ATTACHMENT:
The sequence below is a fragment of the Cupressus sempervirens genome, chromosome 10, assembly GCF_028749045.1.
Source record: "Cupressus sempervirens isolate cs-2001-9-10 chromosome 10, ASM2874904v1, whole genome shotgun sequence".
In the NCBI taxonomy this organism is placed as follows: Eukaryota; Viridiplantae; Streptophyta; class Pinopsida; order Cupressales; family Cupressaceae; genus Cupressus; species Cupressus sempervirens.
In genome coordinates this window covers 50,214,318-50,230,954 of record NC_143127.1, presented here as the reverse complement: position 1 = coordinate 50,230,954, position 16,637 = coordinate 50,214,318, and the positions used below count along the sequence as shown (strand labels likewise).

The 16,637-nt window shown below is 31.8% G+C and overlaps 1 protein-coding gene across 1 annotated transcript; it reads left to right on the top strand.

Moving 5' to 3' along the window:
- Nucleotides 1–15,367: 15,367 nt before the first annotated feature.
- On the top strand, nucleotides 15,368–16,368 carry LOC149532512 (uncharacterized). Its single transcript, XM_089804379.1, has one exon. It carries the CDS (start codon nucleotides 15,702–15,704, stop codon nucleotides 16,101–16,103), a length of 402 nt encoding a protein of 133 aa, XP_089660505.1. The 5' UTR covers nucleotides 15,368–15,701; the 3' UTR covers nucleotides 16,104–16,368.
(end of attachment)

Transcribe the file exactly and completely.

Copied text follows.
The sequence below is a fragment of the Cupressus sempervirens genome, chromosome 10, assembly GCF_028749045.1.
Source record: "Cupressus sempervirens isolate cs-2001-9-10 chromosome 10, ASM2874904v1, whole genome shotgun sequence".
In the NCBI taxonomy this organism is placed as follows: Eukaryota; Viridiplantae; Streptophyta; class Pinopsida; order Cupressales; family Cupressaceae; genus Cupressus; species Cupressus sempervirens.
In genome coordinates this window covers 50,214,318-50,230,954 of record NC_143127.1, presented here as the reverse complement: position 1 = coordinate 50,230,954, position 16,637 = coordinate 50,214,318, and the positions used below count along the sequence as shown (strand labels likewise).

The 16,637-nt window shown below is 31.8% G+C and overlaps 1 protein-coding gene across 1 annotated transcript; it reads left to right on the top strand.

Moving 5' to 3' along the window:
- Nucleotides 1–15,367: 15,367 nt before the first annotated feature.
- On the top strand, nucleotides 15,368–16,368 carry LOC149532512 (uncharacterized). Its single transcript, XM_089804379.1, has one exon. It carries the CDS (start codon nucleotides 15,702–15,704, stop codon nucleotides 16,101–16,103), a length of 402 nt encoding a protein of 133 aa, XP_089660505.1. The 5' UTR covers nucleotides 15,368–15,701; the 3' UTR covers nucleotides 16,104–16,368.